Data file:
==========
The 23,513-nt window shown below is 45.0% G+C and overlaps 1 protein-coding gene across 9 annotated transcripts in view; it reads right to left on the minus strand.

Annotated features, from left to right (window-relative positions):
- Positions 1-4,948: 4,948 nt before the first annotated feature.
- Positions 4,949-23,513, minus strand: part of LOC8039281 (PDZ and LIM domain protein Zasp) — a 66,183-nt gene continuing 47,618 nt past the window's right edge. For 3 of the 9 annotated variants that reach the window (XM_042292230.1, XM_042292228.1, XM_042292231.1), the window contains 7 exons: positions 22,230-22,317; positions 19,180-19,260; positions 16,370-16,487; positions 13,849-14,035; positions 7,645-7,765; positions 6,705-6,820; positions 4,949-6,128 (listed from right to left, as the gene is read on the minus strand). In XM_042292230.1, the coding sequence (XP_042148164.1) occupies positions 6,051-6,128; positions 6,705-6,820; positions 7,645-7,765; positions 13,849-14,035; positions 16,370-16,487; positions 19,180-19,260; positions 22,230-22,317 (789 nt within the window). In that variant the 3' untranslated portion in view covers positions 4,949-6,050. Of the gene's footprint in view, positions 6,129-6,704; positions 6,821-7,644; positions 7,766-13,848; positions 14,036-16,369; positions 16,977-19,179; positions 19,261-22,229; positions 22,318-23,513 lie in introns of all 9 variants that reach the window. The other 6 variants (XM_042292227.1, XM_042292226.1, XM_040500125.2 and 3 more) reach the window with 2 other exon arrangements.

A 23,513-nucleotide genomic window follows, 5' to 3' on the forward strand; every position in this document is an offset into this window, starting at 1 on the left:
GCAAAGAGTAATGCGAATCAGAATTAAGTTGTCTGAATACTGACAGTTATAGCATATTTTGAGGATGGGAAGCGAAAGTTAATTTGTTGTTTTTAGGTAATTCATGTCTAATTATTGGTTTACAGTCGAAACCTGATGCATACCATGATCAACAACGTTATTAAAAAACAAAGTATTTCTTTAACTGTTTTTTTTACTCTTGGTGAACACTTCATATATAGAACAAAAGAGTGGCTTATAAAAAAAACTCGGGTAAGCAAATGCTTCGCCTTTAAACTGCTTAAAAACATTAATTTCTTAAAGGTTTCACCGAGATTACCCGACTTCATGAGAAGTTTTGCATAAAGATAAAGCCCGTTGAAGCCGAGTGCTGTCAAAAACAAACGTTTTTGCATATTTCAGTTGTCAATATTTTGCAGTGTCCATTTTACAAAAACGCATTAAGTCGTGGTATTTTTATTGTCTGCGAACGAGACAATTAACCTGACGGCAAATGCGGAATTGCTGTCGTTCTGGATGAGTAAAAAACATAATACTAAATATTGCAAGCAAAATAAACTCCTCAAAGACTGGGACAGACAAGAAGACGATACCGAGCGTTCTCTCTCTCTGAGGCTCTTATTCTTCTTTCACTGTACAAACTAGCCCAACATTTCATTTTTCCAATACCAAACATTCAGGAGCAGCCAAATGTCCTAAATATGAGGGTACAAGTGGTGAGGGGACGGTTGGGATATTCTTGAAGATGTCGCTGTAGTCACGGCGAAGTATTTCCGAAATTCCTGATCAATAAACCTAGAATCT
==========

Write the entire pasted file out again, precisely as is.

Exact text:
The 23,513-nt window shown below is 45.0% G+C and overlaps 1 protein-coding gene across 9 annotated transcripts in view; it reads right to left on the minus strand.

Annotated features, from left to right (window-relative positions):
- Positions 1-4,948: 4,948 nt before the first annotated feature.
- Positions 4,949-23,513, minus strand: part of LOC8039281 (PDZ and LIM domain protein Zasp) — a 66,183-nt gene continuing 47,618 nt past the window's right edge. For 3 of the 9 annotated variants that reach the window (XM_042292230.1, XM_042292228.1, XM_042292231.1), the window contains 7 exons: positions 22,230-22,317; positions 19,180-19,260; positions 16,370-16,487; positions 13,849-14,035; positions 7,645-7,765; positions 6,705-6,820; positions 4,949-6,128 (listed from right to left, as the gene is read on the minus strand). In XM_042292230.1, the coding sequence (XP_042148164.1) occupies positions 6,051-6,128; positions 6,705-6,820; positions 7,645-7,765; positions 13,849-14,035; positions 16,370-16,487; positions 19,180-19,260; positions 22,230-22,317 (789 nt within the window). In that variant the 3' untranslated portion in view covers positions 4,949-6,050. Of the gene's footprint in view, positions 6,129-6,704; positions 6,821-7,644; positions 7,766-13,848; positions 14,036-16,369; positions 16,977-19,179; positions 19,261-22,229; positions 22,318-23,513 lie in introns of all 9 variants that reach the window. The other 6 variants (XM_042292227.1, XM_042292226.1, XM_040500125.2 and 3 more) reach the window with 2 other exon arrangements.

A 23,513-nucleotide genomic window follows, 5' to 3' on the forward strand; every position in this document is an offset into this window, starting at 1 on the left:
GCAAAGAGTAATGCGAATCAGAATTAAGTTGTCTGAATACTGACAGTTATAGCATATTTTGAGGATGGGAAGCGAAAGTTAATTTGTTGTTTTTAGGTAATTCATGTCTAATTATTGGTTTACAGTCGAAACCTGATGCATACCATGATCAACAACGTTATTAAAAAACAAAGTATTTCTTTAACTGTTTTTTTTACTCTTGGTGAACACTTCATATATAGAACAAAAGAGTGGCTTATAAAAAAAACTCGGGTAAGCAAATGCTTCGCCTTTAAACTGCTTAAAAACATTAATTTCTTAAAGGTTTCACCGAGATTACCCGACTTCATGAGAAGTTTTGCATAAAGATAAAGCCCGTTGAAGCCGAGTGCTGTCAAAAACAAACGTTTTTGCATATTTCAGTTGTCAATATTTTGCAGTGTCCATTTTACAAAAACGCATTAAGTCGTGGTATTTTTATTGTCTGCGAACGAGACAATTAACCTGACGGCAAATGCGGAATTGCTGTCGTTCTGGATGAGTAAAAAACATAATACTAAATATTGCAAGCAAAATAAACTCCTCAAAGACTGGGACAGACAAGAAGACGATACCGAGCGTTCTCTCTCTCTGAGGCTCTTATTCTTCTTTCACTGTACAAACTAGCCCAACATTTCATTTTTCCAATACCAAACATTCAGGAGCAGCCAAATGTCCTAAATATGAGGGTACAAGTGGTGAGGGGACGGTTGGGATATTCTTGAAGATGTCGCTGTAGTCACGGCGAAGTATTTCCGAAATTCCTGATCAATAAACCTAGAATCT